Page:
Keeping your car windscreen and windows clean isn't just smarter and more hygienic, it's essential from a safety point of view.
Dirt, streaks and smears can reduce visibility, especially at night or in adverse weather conditions when the lights of oncoming cars can get distorted in grimy glass.
Follow our advice for caring for your car's windscreen and windows, and how to avoid unknowingly breaking the law...
Make sure your car windscreen and windows are legal
The MOT test is an annual check on the roadworthiness for most vehicles older than three years. Your car may fail its MOT if:
The wipers in conjunction with the washer jets are unable to clear the windscreen.
The windscreen wipers are missing, insecure or in poor condition; and the washers are not functioning correctly.
The windscreen is chipped or cracked. The maximum damage size is 10mm in the driver's line of vision and 40mm within the area swept by the wiper blades.
Drivers hoping to pass their MOT should make sure windscreens are repaired or replaced before an MOT test takes place.
MOT examiners check the driver’s field of vision through both the windscreen and front side windows. If visibility is significantly affected by items such as misplaced sat navs, air fresheners, stickers (including parking and disability permits) or even a broken sun visor, this could cause your car to fail its MOT.
How to clean your car windows
Car windscreens and glass are difficult to clean compared to household glass surfaces. Exterior windows must cope with insect splats, tree sap, grease, oil, salt, dust and dirt, while interior glass is subject to everything from finger marks to pet slobber, dirt and grease.
Advice differs, but the length of time and the amount of effort needed to clean glass is entirely dependent on how dirty your windscreen and windows are.
For exterior glass, first lift your wipers away to give yourself easier access, then use hot water and a soft brush to remove surface dirt. If that isn't enough, use a car shampoo with a microfibre cloth or sponge.
Rinse off and dry with a microfibre towel. If time is short, or you prefer, use a glass cleaning solution and finish off with a microfibre towel.
There are a multitude of products available, not just to clean car window glass, but also to protect your windscreen against the elements, such as rain-repellent spray.
If you'd rather avoid a chemical cleaner, then many motorists swear by white vinegar diluted with water and a clean cloth.
Cleaning the inside of your car windscreen and windows is more challenging because it's here that smears and streaks are more obvious, and annoying.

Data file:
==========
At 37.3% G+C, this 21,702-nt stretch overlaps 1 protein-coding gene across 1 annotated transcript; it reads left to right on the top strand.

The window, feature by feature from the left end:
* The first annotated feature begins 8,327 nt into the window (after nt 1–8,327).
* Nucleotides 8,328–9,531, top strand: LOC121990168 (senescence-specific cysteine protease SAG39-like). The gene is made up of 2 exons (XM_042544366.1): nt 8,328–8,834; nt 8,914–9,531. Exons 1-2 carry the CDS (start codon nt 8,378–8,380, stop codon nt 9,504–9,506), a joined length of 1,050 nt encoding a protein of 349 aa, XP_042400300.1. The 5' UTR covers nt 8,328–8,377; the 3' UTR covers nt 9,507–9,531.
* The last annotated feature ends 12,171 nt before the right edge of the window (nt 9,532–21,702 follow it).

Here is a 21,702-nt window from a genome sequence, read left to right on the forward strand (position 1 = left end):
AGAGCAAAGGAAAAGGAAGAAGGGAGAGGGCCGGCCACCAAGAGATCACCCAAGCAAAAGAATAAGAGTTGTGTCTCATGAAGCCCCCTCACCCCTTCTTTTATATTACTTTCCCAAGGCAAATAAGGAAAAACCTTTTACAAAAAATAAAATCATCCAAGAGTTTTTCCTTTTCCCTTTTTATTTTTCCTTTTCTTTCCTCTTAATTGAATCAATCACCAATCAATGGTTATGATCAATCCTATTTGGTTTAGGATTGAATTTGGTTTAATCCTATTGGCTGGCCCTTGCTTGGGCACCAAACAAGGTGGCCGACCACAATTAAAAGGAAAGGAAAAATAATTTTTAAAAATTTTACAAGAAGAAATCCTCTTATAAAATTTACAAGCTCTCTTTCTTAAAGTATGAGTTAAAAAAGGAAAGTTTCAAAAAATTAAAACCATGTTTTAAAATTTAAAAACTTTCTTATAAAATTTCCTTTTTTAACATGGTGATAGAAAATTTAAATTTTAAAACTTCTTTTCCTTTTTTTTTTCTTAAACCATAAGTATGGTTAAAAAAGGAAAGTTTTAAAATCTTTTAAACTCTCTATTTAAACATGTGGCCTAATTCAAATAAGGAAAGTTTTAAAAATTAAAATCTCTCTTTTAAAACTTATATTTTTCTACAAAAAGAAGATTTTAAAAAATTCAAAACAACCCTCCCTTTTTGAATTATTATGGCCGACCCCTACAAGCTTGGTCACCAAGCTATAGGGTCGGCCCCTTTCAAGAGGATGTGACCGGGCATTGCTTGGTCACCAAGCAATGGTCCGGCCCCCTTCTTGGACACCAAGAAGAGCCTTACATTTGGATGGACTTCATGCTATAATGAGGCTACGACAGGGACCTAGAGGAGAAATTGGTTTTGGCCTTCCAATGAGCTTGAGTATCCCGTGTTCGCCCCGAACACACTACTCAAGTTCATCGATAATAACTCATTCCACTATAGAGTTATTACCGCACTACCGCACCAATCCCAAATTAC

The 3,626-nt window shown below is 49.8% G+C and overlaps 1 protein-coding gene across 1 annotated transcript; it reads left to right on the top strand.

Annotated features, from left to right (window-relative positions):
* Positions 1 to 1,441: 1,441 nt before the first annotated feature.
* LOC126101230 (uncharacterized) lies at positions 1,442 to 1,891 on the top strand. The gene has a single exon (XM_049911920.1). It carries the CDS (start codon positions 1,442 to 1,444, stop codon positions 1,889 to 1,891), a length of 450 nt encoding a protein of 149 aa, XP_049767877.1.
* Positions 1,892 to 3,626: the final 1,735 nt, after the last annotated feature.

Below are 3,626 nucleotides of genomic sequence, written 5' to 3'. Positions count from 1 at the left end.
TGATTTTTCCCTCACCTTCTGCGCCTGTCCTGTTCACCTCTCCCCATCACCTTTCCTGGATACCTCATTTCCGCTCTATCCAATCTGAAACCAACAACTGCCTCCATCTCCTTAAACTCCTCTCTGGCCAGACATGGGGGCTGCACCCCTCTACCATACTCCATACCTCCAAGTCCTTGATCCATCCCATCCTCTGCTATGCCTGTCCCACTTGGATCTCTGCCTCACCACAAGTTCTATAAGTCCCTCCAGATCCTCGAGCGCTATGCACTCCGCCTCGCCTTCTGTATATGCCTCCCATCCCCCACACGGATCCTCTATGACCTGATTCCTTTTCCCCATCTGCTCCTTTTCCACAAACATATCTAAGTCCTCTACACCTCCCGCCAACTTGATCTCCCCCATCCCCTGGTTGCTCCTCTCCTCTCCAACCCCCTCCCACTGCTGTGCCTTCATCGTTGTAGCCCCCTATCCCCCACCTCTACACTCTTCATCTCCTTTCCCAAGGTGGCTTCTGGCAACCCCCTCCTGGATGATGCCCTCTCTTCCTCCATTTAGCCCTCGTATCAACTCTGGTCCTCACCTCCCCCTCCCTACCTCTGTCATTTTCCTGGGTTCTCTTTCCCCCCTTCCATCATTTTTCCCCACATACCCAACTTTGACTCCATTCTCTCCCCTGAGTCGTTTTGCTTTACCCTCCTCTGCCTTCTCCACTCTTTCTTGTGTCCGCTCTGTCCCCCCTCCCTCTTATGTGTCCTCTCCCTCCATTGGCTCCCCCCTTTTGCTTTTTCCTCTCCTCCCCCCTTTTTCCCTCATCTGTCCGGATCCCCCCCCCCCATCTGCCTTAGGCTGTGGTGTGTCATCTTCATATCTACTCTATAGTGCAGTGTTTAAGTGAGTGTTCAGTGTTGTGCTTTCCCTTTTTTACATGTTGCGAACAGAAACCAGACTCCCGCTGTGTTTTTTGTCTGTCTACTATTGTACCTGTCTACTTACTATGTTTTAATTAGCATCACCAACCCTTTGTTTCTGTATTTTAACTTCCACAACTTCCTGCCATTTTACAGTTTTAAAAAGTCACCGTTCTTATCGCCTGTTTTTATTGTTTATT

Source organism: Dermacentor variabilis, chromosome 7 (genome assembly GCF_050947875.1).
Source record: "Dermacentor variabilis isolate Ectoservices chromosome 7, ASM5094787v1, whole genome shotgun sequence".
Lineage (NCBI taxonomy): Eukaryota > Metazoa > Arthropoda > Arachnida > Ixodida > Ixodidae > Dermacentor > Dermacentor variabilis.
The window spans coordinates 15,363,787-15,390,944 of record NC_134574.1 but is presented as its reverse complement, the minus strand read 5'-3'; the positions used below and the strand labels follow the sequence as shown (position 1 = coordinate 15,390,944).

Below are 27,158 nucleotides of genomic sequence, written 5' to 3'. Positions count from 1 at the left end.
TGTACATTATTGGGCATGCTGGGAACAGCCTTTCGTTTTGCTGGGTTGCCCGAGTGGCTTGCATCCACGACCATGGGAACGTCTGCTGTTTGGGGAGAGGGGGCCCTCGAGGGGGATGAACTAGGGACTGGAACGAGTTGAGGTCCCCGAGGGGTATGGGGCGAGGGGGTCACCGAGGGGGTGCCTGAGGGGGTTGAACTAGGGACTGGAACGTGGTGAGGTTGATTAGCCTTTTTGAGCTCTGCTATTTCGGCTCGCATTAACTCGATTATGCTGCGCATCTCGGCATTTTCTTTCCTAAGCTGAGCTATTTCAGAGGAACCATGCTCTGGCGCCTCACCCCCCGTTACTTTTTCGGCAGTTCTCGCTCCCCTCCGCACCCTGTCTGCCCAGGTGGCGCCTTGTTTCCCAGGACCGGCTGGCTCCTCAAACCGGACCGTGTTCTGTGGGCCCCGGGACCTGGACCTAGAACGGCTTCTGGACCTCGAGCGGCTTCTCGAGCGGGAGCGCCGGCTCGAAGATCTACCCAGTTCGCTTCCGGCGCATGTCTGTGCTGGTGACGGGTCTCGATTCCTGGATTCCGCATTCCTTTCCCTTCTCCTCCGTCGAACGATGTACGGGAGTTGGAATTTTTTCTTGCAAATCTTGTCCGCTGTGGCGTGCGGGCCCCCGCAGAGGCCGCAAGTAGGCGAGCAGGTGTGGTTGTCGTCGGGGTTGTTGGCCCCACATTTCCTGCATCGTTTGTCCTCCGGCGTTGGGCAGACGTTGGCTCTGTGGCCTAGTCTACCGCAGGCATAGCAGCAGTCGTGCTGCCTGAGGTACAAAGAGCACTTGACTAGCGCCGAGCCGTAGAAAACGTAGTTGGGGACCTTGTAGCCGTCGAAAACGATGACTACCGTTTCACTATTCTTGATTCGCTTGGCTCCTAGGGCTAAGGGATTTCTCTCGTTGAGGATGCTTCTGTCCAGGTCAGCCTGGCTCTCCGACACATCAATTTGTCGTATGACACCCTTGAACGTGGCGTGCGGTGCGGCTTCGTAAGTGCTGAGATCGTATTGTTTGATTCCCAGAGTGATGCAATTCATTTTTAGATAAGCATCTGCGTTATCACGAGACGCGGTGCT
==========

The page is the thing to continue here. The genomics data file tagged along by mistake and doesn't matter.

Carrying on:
Again, use a damp microfibre cloth and a cleaning fluid if necessary. Initially wipe the glass in a circular motion, then use up-and-down, followed by side-to-side motions. Now use a dry microfibre towel to finish off and remove any remaining streaks.
Whichever method you use, always clean your windows in the shade or in cooler temperatures so your shampoo or cleaning fluid doesn’t dry before you can wipe it off.
Read more: When will petrol cars be banned?
How to stop car windows from fogging up
Most drivers experience condensation inside their car to greater or lesser degree. Annoyingly, it often strikes on cold, damp mornings when you're in a rush to get on the road.
Condensation forms when warm air containing moisture meets a cold surface, such as your car window, forming a mist on the inside of the glass.
How to stop inside car window condensation - top tips
Damp inside your car can lead to condensation, so the more you can do to avoid this happening, the better. Unfortunately, the older your car gets, the more susceptible to damp it will become.
The most common way to get rid of condensation inside car windows is to turn on the heater, and heated windscreen, if you have one.
Turn on your blower full blast, but without heat initially, and aim it at your windows. Gradually increase the heat over a few minutes.
Also switch on your air-conditioning system to dry the air.
Remove unused, sometimes wet, items than can increase the level of dampness, such as cloths, dog blankets, towels, boots, coats, cushions, umbrellas - and even old coffee cups.
Check for leaks around windows, doors and sunroofs. Feel around the footwells for any dampness in the carpet too.
If you have off-street parking and you're prepared to keep an eye on your car, leave the windows and doors open to thoroughly air your car on a dry, sunny day.
Keep your windows clean, inside and out, because as grime accumulates it gives moisture something to cling to.
Place moisture-absorbing items in your vehicle. It may sound odd, but filling an old sock with cat litter has even been recommended because the clay particles help to absorb moisture.
If you'd rather steer clear of cat litter, buy a car dehumidifier bag, which is full of silicone balls that soak up moisture from the air inside your car.
Finally, if all else fails, invest in a small, battery-powered dehumidifier